Monday, April 17, 2017

Miracles and Wonders: Predicting and fixing broken hearts

Just a few of the discoveries coming out of the labs.

Computers predict heart disease. Self-taught artificial intelligence beats doctors at predicting heart attacks. Scientists have shown that computers capable of teaching themselves can perform even better than standard medical guidelines, significantly increasing prediction rates. If implemented, the new method could save thousands or even millions of lives a year.

Many doctors use guidelines similar to those of the American College of Cardiology/American Heart Association (ACC/AHA). Those are based on eight risk factors—including age, cholesterol level, and blood pressure—that physicians effectively add up. Researchers ompared use of the ACC/AHA guidelines with four machine-learning algorithms. All four analyze lots of data in order to come up with predictive tools without any human instruction. In this case, the data came from the electronic medical records of 378,256 patients in the United Kingdom. The goal was to find patterns in the records that were associated with cardiovascular events.

Predicting atherosclerosis. Researchers may have just discovered a potential new method to diagnose and monitor atherosclerosis: the radial artery. Atherosclerosis, commonly known as hardening of the arteries, has long been seen as a strong indicator of coronary artery disease, as compared to the traditional risk factors of race, age, gende r and metabolic profile. Unlike other diseases that affect many people, atherosclerosis currently has no simple way to diagnose or monitor response to treatment. Peripheral arteries, easily accessible by ultrasound, may be useful for assessing a patient's risk for ischemic cardiovascular disease, thus becoming an important diagnostic tool.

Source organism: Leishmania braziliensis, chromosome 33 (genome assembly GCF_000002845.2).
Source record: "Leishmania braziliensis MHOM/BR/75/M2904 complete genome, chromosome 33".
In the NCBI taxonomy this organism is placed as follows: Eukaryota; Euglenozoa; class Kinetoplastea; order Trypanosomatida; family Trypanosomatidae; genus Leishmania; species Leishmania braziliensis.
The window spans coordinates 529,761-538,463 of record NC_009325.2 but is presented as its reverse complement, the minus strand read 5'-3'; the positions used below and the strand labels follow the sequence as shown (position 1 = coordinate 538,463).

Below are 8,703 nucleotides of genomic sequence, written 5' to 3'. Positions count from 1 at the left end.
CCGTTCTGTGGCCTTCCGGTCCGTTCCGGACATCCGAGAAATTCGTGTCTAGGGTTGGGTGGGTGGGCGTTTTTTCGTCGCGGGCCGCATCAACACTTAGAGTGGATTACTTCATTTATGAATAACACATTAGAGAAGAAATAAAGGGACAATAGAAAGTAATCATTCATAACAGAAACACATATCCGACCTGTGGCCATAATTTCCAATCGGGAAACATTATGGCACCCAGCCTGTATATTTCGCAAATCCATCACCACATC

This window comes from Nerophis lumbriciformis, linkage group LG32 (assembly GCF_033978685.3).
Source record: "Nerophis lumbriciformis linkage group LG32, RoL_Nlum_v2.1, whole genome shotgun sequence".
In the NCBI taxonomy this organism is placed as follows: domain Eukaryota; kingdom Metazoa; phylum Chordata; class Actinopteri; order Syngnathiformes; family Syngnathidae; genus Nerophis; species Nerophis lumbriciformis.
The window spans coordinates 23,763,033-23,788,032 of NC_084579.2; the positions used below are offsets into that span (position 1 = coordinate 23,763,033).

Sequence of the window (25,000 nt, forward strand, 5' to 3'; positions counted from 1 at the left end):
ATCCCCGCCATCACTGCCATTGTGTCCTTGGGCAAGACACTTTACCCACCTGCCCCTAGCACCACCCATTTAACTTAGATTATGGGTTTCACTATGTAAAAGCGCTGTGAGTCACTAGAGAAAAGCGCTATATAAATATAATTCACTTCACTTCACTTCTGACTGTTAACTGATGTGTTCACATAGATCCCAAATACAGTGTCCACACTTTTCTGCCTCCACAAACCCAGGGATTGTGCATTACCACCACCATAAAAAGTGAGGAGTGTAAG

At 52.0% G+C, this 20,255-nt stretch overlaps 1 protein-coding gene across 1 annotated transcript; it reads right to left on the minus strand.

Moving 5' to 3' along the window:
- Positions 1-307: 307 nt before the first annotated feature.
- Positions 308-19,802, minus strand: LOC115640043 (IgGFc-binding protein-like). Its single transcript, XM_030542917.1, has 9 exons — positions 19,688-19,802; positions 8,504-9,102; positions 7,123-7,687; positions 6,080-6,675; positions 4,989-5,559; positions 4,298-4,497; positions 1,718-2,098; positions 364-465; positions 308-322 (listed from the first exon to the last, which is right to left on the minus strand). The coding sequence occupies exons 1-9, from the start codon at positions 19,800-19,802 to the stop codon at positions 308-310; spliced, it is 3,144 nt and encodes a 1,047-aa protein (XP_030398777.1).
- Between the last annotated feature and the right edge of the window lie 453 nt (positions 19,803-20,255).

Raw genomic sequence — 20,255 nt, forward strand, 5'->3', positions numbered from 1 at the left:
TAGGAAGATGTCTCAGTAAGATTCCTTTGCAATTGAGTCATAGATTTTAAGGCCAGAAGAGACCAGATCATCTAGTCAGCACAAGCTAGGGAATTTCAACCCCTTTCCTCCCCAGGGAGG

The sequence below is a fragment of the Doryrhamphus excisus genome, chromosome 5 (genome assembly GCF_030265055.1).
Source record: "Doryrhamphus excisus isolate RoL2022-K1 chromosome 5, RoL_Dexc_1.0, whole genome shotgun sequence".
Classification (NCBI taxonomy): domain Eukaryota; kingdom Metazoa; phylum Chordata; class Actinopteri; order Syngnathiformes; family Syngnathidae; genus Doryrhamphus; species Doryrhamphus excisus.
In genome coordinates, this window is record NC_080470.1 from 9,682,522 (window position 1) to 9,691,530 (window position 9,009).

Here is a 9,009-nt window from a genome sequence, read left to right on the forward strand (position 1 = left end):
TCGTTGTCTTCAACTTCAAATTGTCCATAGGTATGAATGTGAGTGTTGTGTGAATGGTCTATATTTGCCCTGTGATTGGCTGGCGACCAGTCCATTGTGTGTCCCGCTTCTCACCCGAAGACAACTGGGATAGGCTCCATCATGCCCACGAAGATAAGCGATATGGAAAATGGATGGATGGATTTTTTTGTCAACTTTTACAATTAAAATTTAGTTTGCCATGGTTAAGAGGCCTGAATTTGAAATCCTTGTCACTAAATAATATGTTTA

Repairing scarred tissue. A revolutionary 3D-bioprinted patch can help heal scarred heart tissue after a heart attack. The discovery is a major step forward in treating patients with tissue damage after a heart attack. The discovery is a major step forward in treating patients with tissue damage after a heart attack. During a heart attack, a person loses blood flow to the heart muscle and that causes cells to die.

Our bodies can't replace those heart muscle cells so the body forms scar tissue in that area of the heart, which puts the person at risk for compromised heart function and future heart failure. Scientists used laser-based 3D-bioprinting techniques to incorporate stem cells derived from adult human heart cells on a matrix that began to grow and beat synchronously in a dish in the lab. When the cell patch was placed on a mouse following a simulated heart attack, the researchers saw significant increase in functional capacity after just four weeks.

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